Johnson City, NY (WBNG Binghamton) Nearly four out of 10 adults have moved back with parents or grandparents according to study.
Two years after graduating college, Matt Slimowicz didn't expect to still be doing chores around his mom's house.
But the economy has left money tight, and the 24 year-old at his Johnson City home.
"I'm kind of thinking how am I going to start a family, living at home," said Slimowicz.
He's had a few full-time jobs, but nothing to get him out of the house.
"It would be very difficult to kind of step up in life without being buried in debt," he said.
Even with his bachelor's in business administration, he said jobs just aren't there right now.
"I used a lot of the online job sites Monster, Career Builder," he said, "But a lot of those jobs were technical jobs like nursing, not a lot for a four year degree,"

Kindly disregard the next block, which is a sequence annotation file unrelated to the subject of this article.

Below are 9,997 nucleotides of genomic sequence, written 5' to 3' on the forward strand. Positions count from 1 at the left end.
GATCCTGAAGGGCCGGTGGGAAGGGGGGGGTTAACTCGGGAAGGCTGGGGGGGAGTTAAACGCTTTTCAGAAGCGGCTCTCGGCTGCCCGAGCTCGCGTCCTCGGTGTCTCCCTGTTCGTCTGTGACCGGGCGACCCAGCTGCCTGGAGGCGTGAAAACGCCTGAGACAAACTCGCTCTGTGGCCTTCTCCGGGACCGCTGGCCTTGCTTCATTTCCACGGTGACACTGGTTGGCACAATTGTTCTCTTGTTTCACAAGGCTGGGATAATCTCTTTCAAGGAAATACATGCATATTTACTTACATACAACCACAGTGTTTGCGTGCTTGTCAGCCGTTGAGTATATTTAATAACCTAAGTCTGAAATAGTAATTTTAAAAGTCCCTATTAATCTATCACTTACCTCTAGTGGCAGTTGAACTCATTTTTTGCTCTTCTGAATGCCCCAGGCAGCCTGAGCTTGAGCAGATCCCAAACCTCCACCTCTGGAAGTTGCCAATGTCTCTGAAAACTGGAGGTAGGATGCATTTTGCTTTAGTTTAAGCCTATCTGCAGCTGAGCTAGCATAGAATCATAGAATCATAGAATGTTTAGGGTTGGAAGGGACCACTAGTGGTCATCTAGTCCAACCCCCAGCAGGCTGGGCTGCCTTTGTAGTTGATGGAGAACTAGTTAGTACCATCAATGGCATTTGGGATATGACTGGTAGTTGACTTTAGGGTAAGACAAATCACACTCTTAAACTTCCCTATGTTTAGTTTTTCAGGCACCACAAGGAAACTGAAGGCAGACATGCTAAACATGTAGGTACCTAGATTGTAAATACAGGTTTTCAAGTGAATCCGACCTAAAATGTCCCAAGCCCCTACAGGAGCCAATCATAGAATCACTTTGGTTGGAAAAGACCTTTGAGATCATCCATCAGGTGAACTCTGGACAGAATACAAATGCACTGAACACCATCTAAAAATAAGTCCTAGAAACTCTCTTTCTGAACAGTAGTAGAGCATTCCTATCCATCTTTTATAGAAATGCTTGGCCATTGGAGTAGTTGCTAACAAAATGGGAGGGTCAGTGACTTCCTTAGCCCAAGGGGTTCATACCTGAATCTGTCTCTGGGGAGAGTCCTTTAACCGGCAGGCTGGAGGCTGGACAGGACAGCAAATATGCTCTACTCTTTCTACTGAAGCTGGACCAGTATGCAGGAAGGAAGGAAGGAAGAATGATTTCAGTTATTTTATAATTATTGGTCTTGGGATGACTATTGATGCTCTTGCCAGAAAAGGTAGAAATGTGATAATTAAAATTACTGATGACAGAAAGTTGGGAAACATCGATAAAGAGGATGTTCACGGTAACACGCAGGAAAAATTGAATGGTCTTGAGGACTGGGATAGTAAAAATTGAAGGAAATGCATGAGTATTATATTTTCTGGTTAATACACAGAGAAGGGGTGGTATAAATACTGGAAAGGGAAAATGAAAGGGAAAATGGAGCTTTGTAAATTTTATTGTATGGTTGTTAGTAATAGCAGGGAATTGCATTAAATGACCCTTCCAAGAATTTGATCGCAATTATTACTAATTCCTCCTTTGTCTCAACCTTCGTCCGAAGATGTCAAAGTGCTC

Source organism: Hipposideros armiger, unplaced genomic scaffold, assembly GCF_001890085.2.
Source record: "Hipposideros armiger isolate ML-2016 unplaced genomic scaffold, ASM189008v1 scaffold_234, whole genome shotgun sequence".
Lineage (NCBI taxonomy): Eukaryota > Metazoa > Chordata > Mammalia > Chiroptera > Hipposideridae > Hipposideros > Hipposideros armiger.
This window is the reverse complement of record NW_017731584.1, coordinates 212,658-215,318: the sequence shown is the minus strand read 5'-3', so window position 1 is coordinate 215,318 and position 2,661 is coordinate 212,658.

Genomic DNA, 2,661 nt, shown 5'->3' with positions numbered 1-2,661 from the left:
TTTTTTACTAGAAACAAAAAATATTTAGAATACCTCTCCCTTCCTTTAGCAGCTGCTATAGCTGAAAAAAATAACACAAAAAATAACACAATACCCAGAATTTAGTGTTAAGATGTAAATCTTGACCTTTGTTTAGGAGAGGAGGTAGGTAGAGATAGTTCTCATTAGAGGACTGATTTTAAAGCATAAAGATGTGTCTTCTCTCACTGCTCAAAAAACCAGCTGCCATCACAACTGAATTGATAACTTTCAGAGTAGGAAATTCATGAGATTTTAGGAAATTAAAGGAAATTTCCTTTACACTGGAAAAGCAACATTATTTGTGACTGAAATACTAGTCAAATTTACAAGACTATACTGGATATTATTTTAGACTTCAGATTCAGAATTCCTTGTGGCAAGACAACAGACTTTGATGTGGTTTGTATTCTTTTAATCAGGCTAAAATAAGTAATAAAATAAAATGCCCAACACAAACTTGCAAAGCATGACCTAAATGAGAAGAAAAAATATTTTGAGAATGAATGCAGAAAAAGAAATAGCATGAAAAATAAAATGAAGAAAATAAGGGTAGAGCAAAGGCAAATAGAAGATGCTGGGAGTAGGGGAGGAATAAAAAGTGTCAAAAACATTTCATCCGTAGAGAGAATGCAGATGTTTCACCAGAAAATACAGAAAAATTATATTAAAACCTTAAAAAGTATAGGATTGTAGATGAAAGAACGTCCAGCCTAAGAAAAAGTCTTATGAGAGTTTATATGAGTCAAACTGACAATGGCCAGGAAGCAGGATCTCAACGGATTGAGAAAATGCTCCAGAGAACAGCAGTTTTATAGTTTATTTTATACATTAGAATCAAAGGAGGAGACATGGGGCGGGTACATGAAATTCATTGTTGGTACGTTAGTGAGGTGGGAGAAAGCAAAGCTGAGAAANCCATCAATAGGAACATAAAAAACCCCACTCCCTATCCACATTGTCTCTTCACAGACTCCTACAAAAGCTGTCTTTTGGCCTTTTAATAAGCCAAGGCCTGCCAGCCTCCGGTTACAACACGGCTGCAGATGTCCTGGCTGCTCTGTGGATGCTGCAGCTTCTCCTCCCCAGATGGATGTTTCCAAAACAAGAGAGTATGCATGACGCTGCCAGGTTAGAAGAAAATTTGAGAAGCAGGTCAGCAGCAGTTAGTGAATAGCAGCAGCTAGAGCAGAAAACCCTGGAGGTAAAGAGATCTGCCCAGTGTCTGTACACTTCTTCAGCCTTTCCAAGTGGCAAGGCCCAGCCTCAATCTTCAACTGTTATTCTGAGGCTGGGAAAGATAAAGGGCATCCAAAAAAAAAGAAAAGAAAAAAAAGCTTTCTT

In fact, countless adults are finding themselves back at home.
A new report from Ohio State University showed nearly four out of ten adults have moved back home, possibly the highest since the1930s.
"This is unprecedented in my lifetime," said economics professor Fred Loveland at Broome Community College, "I think you're going to have to go back to the great depression to see anything comparable."
Loveland said this new class of people with no disposable incomes will have ripple effects in the entire economy.
"They're not going to be buying products like automobiles," Loveland said, "They're not going to be participating in the economic life blood of the community."
For Slimowicz, the last few years made him have second thoughts about where he's been.
"I kind of felt like why did I waste all this time and money going to school, if I can't find a job that will pay decently enough," Slimowicz said.